2. Objectives


In the present study, sugarcane cv. NCo310, which is considered as a widely used cultivar was evaluated for callus induction, embryogenesis and transformation via particle bombardment. Successful transformation was complemented with the desired genes and putative transgenic plants could be selected precisely.

3. Materials and Methods


All chemicals were purchased from Merck (Germany), unless otherwise stated.

3.1. Plant Materials and Explants Preparation

The sugarcane (S. officinarumL.) cv. NCo310 plants were obtained from Iranian Sugarcane Research and Training Institute, and used as the mother plant. Different treatments were used for sterilization of the explants. The 5 mm of the stem apex were surface disinfected with 70% ethanol followed by a subsequent hot water (50°C) treatment for 2 h and submerged in varying concentrations (0.2, 0.5, and 0.7%) of mercuric chloride (HgCl2) for 10 min followed by three rinses with sterile dH2O (10 min each).

3.2. Culture Media and Conditions

The MS medium (19) supplemented with different concentrations of 2, 4 Dichlorophenoxyacetic acid (M1: 1 mg.L-1; M2: 2 mg.L-1; M3: 3 mg.L-1; M4: 4 mg.L-1) and Dicamba (M5: 4 mg.L-1; M6: 6 mg.L-1) and 30 g.L-1 sucrose was used for callus induction. The pH was adjusted to 5.8 with 1 N NaOH and all media were solidified with 8 g.L-1 agar before autoclaving for 20 min at 121 °C. Five explants per Petri dish were cultivated and cultures were kept in dark at 28 °C for one month. Callus induction percentage was determined after two weeks. After one month of culture, the number of embryogenic calli was recorded. Three Petri dishes were bombarded for each treatment. Histochemical GUS assays were conducted 24 h after bombardment.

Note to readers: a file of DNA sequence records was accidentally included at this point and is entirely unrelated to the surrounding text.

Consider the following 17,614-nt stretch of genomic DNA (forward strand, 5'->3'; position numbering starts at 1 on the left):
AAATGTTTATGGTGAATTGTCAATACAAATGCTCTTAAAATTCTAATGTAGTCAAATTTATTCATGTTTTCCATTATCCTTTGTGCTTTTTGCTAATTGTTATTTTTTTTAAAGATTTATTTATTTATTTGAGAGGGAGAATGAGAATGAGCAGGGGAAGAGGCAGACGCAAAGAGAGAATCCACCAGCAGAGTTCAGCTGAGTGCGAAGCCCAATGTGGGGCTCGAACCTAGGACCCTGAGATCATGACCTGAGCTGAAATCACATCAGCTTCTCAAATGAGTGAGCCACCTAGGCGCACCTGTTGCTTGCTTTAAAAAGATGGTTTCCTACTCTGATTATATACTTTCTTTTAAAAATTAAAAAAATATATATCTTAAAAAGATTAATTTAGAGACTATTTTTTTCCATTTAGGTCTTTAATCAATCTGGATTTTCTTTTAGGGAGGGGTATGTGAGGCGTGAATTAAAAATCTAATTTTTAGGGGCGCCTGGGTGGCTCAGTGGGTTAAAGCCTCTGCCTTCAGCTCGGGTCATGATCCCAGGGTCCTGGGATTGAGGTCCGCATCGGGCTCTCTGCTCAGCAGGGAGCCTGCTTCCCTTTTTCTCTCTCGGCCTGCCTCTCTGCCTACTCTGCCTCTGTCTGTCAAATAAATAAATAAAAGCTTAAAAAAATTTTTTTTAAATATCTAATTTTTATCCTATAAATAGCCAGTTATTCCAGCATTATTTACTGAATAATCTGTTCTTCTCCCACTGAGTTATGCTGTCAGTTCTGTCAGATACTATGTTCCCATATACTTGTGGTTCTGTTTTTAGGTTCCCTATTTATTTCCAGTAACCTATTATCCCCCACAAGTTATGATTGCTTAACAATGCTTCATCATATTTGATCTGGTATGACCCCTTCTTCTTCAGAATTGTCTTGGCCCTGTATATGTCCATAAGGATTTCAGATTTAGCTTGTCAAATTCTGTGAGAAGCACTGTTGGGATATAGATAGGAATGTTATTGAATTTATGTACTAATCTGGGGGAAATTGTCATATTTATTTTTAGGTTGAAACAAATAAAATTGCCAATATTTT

3.3. Plasmid DNA and Microparticle Preparation

The plasmids used for the transient expression experiments are listed in Table 1. Gold (1 µm in diameter) or tungsten particles (1.1 µm in diameter; BioRad, USA) were coated with plasmid DNA following the protocol accompanied by the biolistic PDS-1000/He with some modifications (BioRad, USA). A volume of 50 µL of particle solution (60 mg.L-1 prepared in 50% glycerol), together with 50 µL CaCl2 (2.5 M) and 20 µL spermidine (0.1 M) were added to 1µg of DNA one by one while vigorously vortexed. The microcarriers were allowed to settle for 1 min and pelleted by spinning for 2 s in a microfuge. After discarding the supernatant, the pellet was washed twice by 140 µL of 70% ethanol and 140 µL of 100% ethanol. After adding 48 µL of 100% ethanol and resuspension of pellet by vortex, 6 µL of the DNA-coated microcarrier suspension was loaded into the center of a macrocarrier, air dried and used for bombardment. Unless otherwise stated, particle bombardment was performed with a single bombardment and 1 µg DNA was used. The range of variations from the standard procedure is listed in Table 2. Bombardment parameters were tested independently, maintaining other conditions as in the standard procedure.